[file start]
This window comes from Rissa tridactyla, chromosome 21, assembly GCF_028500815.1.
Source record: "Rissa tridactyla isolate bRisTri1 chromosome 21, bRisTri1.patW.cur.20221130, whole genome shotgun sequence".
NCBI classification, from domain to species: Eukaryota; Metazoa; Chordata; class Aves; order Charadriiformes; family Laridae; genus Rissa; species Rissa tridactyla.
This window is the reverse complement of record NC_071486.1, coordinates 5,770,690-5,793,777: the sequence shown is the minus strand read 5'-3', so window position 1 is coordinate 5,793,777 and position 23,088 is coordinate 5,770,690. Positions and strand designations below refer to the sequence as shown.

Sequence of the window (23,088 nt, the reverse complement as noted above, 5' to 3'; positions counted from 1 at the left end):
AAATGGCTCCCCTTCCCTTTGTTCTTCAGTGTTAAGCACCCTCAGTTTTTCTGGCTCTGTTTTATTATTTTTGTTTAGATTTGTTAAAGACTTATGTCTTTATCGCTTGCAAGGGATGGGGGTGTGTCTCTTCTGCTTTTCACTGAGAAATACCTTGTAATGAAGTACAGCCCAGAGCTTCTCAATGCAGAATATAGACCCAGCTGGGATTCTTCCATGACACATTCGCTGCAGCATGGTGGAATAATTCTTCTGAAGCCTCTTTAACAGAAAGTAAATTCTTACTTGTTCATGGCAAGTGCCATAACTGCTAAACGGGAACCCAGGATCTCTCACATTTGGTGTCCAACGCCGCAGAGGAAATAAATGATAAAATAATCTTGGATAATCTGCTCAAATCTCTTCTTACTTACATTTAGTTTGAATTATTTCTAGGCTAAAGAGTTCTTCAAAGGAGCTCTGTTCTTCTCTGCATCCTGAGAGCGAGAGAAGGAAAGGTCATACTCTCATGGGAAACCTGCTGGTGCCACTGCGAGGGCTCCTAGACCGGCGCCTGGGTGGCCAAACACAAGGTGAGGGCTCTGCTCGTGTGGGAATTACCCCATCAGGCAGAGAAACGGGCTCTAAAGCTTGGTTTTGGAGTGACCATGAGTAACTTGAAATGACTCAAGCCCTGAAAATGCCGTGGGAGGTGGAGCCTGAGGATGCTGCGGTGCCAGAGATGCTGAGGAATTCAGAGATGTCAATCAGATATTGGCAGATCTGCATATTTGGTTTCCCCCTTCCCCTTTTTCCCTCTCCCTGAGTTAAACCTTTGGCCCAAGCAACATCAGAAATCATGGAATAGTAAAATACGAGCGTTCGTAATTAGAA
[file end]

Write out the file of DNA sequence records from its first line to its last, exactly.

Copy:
This window comes from Rissa tridactyla, chromosome 21, assembly GCF_028500815.1.
Source record: "Rissa tridactyla isolate bRisTri1 chromosome 21, bRisTri1.patW.cur.20221130, whole genome shotgun sequence".
NCBI classification, from domain to species: Eukaryota; Metazoa; Chordata; class Aves; order Charadriiformes; family Laridae; genus Rissa; species Rissa tridactyla.
This window is the reverse complement of record NC_071486.1, coordinates 5,770,690-5,793,777: the sequence shown is the minus strand read 5'-3', so window position 1 is coordinate 5,793,777 and position 23,088 is coordinate 5,770,690. Positions and strand designations below refer to the sequence as shown.

Sequence of the window (23,088 nt, the reverse complement as noted above, 5' to 3'; positions counted from 1 at the left end):
AAATGGCTCCCCTTCCCTTTGTTCTTCAGTGTTAAGCACCCTCAGTTTTTCTGGCTCTGTTTTATTATTTTTGTTTAGATTTGTTAAAGACTTATGTCTTTATCGCTTGCAAGGGATGGGGGTGTGTCTCTTCTGCTTTTCACTGAGAAATACCTTGTAATGAAGTACAGCCCAGAGCTTCTCAATGCAGAATATAGACCCAGCTGGGATTCTTCCATGACACATTCGCTGCAGCATGGTGGAATAATTCTTCTGAAGCCTCTTTAACAGAAAGTAAATTCTTACTTGTTCATGGCAAGTGCCATAACTGCTAAACGGGAACCCAGGATCTCTCACATTTGGTGTCCAACGCCGCAGAGGAAATAAATGATAAAATAATCTTGGATAATCTGCTCAAATCTCTTCTTACTTACATTTAGTTTGAATTATTTCTAGGCTAAAGAGTTCTTCAAAGGAGCTCTGTTCTTCTCTGCATCCTGAGAGCGAGAGAAGGAAAGGTCATACTCTCATGGGAAACCTGCTGGTGCCACTGCGAGGGCTCCTAGACCGGCGCCTGGGTGGCCAAACACAAGGTGAGGGCTCTGCTCGTGTGGGAATTACCCCATCAGGCAGAGAAACGGGCTCTAAAGCTTGGTTTTGGAGTGACCATGAGTAACTTGAAATGACTCAAGCCCTGAAAATGCCGTGGGAGGTGGAGCCTGAGGATGCTGCGGTGCCAGAGATGCTGAGGAATTCAGAGATGTCAATCAGATATTGGCAGATCTGCATATTTGGTTTCCCCCTTCCCCTTTTTCCCTCTCCCTGAGTTAAACCTTTGGCCCAAGCAACATCAGAAATCATGGAATAGTAAAATACGAGCGTTCGTAATTAGAA